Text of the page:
Mountain Home

Mt. Morrison & Owens River in April 2022 and February 2023, Robin L. Chandler.

Vast and majestic, mountains embrace your shadow;

Broad and deep, rivers harbor your voice.

T’ao Ch’ien

Home Again Among Fields and Gardens

Nothing like all the others, even as a child,

rooted in such love for hills and mountains,

I stumbled into their net of dust, that one

departure a blunder lasting thirteen years.

But a tethered bird longs for its old forest,

and a pond fish its deep waters — so now,

my southern outlines cleared, I nurture

simplicity among these fields and gardens,

home again. I’ve got nearly two acres here,

and four or five rooms in this thatch hut,

elms and willows shading the eaves in back,

and in front, peach and plum spread wide.

Villages lost across mist-and-haze distances,

kitchen smoke drifting wide-open country,

dogs bark deep among back roads out here,

and roosters crow from mulberry treetops.

No confusion within these gates, no dust,

my empty home harbors idleness to spare.

Back again: after so long caged in that trap,

I’ve returned to occurrence coming of itself.

*****

T’ao Ch’ien (365 – 427)

The rise of wilderness poetry in the early 5th century C.E. was part of a profound new engagement with wilderness that arose among Chinese artist-intellectuals for several reasons: the recent loss of northern China to “barbarians,” forcing China’s artist-intellectuals to emigrate with the government, settling in the southeast where they were enthralled by a new landscape of serenely beautiful mountains…..born into the educated aristocracy, T’ao was expected to take his proper place in the Confucian order by serving in the government. Accordingly, he took a number of government positions. But he had little patience for the constraints and dangers of official life, and little interest in its superficial rewards, so he finally broke free and returned to the life of a recluse-farmer on the family farm at his ancestral village of Ch’ai-sang (Mulberry-Bramble), just northwest of the famous Thatch-Hut (Lu) Mountain…..this was not a romantic return to the bucolic, but to a life in which the spiritual ecology of tzu-jan was the very texture of everyday experience. This outline of T’ao Ch’ien’s life became a central organizing myth in the Chinese tradition: artist-intellecuals over millennia admired and imitated the way T’ao lived out his life as a recluse, though it meant enduring considerable poverty and hardship…..this commitment, so central to the rivers-and-mountains tradition in poetry, was the one honorable alternative to government service for the artist-intellectual class…..represented a commitment to a more spiritually fulfilling life in which one inhabits the wilderness cosmology in the most immediate day-to-day way…..if Tao’s poems seem bland, a quality much admired in them by the Sung Dynasty poets, it’s because they are never animated by the struggle for understanding. Instead they begin with the deepest wisdom.

Verse, poem, and biography from Mountain Home: The Wilderness Poetry of Ancient China translated by David Hinton

departure and arrival

After a year confined, while Shiva created and destroyed, the open road beckoned. The horizon open, the land infinite, and my mind seemed lotus-like, unbound.  And Earth shared: sky, mountains, trees, deserts, meadows, and rivers. My soul replenished: hope glimmers.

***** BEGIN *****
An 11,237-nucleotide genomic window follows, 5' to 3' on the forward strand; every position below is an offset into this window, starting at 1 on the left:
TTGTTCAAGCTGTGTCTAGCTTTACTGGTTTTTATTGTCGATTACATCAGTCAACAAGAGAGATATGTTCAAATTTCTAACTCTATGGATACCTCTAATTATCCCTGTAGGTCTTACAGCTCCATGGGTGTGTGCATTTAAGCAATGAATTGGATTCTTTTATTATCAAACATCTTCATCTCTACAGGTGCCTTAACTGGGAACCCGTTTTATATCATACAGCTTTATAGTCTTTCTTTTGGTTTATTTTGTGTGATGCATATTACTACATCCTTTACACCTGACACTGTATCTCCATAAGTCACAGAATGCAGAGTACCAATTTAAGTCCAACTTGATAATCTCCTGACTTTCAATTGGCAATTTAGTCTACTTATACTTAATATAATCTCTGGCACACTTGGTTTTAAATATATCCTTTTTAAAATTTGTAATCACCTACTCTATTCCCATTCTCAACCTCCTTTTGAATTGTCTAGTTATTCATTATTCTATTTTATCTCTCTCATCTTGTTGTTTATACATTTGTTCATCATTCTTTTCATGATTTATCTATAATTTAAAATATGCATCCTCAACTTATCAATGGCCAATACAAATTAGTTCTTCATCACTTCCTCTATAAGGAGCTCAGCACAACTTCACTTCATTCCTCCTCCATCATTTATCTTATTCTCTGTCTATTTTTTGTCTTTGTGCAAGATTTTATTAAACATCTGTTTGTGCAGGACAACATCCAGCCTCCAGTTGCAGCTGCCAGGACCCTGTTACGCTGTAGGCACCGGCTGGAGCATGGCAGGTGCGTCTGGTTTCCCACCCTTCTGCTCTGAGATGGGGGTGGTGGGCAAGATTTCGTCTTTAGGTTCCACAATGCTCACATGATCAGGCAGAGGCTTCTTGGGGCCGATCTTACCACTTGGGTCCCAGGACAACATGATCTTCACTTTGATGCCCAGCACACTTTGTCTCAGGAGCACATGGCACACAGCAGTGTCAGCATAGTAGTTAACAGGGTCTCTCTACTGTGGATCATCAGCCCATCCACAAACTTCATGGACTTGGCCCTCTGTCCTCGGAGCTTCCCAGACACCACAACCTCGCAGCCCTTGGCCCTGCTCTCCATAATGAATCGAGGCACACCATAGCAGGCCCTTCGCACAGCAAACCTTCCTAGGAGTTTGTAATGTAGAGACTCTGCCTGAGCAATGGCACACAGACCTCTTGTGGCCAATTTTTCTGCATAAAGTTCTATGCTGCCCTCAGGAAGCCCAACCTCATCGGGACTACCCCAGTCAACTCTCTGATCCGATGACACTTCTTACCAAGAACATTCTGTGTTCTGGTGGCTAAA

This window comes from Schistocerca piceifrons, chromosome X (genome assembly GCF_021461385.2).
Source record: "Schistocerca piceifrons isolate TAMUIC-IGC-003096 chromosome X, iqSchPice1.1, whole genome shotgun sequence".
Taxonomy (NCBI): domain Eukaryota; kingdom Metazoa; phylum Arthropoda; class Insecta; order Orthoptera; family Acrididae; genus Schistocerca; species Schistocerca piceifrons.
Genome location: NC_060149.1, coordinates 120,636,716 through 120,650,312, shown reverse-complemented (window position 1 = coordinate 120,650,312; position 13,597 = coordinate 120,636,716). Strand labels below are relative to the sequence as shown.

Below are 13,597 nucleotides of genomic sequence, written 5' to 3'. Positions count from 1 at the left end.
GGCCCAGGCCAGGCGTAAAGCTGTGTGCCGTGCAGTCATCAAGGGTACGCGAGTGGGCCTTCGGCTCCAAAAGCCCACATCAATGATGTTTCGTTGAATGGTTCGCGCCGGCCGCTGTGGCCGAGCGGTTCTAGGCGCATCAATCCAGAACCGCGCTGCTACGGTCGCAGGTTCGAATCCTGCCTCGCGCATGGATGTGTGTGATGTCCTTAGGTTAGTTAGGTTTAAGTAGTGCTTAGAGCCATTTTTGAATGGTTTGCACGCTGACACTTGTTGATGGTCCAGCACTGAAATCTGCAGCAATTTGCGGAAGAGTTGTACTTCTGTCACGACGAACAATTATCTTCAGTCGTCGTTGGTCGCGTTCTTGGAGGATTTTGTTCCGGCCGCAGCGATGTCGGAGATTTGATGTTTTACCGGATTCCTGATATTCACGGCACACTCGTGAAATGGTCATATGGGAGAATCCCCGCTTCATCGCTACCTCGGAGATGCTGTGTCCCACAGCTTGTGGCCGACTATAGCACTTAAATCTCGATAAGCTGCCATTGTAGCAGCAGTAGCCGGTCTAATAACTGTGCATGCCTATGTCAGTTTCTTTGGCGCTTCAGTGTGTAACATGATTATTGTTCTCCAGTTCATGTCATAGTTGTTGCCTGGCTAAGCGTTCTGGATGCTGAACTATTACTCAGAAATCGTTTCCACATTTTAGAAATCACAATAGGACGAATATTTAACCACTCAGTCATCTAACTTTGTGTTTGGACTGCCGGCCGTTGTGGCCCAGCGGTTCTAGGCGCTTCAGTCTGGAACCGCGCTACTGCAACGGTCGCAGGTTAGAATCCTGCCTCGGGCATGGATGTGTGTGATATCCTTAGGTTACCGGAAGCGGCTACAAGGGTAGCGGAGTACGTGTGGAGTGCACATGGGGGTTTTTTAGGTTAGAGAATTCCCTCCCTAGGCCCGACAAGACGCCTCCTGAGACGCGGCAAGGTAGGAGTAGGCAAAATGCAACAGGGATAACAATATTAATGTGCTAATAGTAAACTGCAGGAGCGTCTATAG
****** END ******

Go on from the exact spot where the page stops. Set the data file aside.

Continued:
Clockwise: Thunderstorm over Wheeler Peak, Taos, NM; waterfall at Whitney Portal, Lone Pine, CA; sentinel trees at Whitney Portal, Lone Pine, CA; monsoon over Mt. Langley, Lone Pine, CA; and the San Francisco Peaks from Bonita Meadow, Flagstaff, AZ. Watercolors by Robin L. Chandler, 2021.

Jesus and Woody

Taos
Taos, New Mexico. Robin L. Chandler, 2018.

Taos, New Mexico is a beautiful place. Imagine a warm summer evening sitting by a creek that rolls quietly to the river Rio Grande; you feel the magic of water in the desert. Water grants life; renews life. So precious is a life. My mind’s eye travels miles in seconds. Looking down from the bridge that crosses the narrow Rio Grande gorge, I toss a pinyon branch and I watch it travel through the canyon by the pueblos on it’s journey to Santa Fe; and then at Albuquerque where the river flattens and widens and water birds play along the shore; and on past El Paso where the river becomes the border between Texas and Mexico – a shallow river – a place of crossings for wild things – those beings naturally wild, we call free and others made wild by violence and fear, tired, poor and hungry seeking relief and asylum. Precious lives. There is no need for brick and mortar; we have built a wall of fear. An informative article in the April 23, 2018 New Yorker “A Voyage Along Trump’s Wall” sought to inspire discussion; discussion and compromise all seem so romantic now as we enter this the latest chapter of shock and awe.

Blessed am I able to freely sit and breathe and feel the special magic of a place. On this solstice day may the light shine and illuminate our way.

Happened upon the new Ry Cooder recording The Prodigal Son. It’s a good one. Keep thinking of the lyrics of his song Jesus and Woody inspired by Woody Guthrie’s song Jesus Christ where Woody (writing in 1940) speculates modern capitalist society would kill Jesus too. Listen to Woody sing here on YouTube. Ry’s lyrics – singing from Jesus’ perspective –  stick with me:

“so sing me a song ‘bout this land is your land’

and fascists bound to lose

you were a dreamer, Mr. Guthrie, and I was a dreamer too…..”

“…..some say I was a friend to sinners

but by now you know it’s true

guess I like sinners better than fascists

and I guess that makes me a dreamer too…..”